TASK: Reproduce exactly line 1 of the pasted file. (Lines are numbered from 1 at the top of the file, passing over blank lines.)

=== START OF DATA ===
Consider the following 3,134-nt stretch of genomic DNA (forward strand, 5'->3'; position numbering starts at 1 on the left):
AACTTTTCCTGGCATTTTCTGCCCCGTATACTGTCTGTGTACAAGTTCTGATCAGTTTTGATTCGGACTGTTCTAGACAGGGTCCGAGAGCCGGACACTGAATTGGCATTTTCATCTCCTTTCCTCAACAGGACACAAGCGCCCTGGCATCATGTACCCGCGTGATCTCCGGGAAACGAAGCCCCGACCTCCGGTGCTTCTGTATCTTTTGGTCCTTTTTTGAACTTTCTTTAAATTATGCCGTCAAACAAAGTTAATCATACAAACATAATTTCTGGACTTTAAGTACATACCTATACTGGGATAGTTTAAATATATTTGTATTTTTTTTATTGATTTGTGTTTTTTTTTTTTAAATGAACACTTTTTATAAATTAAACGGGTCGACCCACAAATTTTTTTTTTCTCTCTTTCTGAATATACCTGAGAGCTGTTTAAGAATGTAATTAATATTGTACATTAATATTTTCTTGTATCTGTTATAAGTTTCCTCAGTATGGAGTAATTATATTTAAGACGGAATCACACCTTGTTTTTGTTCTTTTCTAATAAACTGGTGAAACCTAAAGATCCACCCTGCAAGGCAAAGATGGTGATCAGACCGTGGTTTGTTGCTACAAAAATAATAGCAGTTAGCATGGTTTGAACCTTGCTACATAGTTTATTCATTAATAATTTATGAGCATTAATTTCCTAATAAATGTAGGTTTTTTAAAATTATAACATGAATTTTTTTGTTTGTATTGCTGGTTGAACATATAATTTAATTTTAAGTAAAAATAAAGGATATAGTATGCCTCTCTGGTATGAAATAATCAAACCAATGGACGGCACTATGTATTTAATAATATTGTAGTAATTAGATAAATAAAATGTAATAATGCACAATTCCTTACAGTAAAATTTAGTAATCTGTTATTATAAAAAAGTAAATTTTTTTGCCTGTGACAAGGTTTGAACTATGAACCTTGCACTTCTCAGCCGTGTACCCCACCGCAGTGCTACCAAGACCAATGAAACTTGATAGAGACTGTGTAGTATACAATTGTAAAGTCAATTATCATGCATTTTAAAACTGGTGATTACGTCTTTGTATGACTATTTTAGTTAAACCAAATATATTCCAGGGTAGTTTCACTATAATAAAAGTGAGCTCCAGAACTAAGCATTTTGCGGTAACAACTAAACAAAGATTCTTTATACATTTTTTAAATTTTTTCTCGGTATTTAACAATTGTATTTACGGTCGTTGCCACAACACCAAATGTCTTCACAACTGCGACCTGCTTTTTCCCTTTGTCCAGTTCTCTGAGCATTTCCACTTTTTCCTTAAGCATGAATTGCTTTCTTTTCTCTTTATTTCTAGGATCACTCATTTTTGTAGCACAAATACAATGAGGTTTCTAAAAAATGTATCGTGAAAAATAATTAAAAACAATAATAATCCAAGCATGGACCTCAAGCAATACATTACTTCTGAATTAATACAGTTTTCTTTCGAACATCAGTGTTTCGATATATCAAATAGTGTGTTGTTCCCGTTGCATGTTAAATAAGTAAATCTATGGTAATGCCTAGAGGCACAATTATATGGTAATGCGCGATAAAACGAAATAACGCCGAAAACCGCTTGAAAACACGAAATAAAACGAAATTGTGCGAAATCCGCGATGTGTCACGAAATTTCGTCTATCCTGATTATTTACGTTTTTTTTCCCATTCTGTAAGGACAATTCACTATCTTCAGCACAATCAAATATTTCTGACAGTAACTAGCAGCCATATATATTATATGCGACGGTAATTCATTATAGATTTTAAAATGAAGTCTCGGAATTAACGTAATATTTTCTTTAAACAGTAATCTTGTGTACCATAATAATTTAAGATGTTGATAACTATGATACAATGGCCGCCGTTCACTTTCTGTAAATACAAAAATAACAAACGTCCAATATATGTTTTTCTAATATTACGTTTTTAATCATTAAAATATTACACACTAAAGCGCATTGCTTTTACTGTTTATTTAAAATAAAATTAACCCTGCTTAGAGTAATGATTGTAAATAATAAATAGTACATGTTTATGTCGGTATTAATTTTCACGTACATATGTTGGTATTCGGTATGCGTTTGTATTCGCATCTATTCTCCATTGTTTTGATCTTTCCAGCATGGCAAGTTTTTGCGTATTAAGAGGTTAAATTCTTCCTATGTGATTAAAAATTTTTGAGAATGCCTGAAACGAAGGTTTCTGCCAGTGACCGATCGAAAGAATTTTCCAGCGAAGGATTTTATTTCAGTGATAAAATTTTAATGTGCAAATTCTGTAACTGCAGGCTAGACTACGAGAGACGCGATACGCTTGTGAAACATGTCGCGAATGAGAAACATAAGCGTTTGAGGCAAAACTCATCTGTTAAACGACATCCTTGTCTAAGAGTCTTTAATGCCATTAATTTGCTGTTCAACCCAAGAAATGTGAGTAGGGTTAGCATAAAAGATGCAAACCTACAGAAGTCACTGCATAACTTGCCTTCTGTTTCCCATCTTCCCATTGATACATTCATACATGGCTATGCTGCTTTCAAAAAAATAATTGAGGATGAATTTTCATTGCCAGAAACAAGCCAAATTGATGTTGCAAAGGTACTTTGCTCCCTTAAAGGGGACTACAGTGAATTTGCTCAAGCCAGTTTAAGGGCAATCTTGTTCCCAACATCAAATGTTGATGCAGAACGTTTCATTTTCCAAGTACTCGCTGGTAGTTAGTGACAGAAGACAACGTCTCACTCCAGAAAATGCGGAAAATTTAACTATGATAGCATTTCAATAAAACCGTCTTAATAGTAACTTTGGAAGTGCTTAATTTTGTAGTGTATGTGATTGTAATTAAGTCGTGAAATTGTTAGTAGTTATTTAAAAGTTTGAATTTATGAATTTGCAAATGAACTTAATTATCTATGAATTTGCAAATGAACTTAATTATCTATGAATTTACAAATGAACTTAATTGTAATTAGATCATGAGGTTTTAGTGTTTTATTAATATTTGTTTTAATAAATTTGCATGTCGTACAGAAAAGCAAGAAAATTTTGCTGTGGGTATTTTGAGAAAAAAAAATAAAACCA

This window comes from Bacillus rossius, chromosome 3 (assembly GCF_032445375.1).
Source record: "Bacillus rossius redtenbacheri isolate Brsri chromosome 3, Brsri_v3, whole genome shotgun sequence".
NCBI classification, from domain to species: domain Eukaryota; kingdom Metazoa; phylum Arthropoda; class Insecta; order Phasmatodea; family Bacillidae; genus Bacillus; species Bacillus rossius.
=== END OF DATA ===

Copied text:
Consider the following 3,134-nt stretch of genomic DNA (forward strand, 5'->3'; position numbering starts at 1 on the left):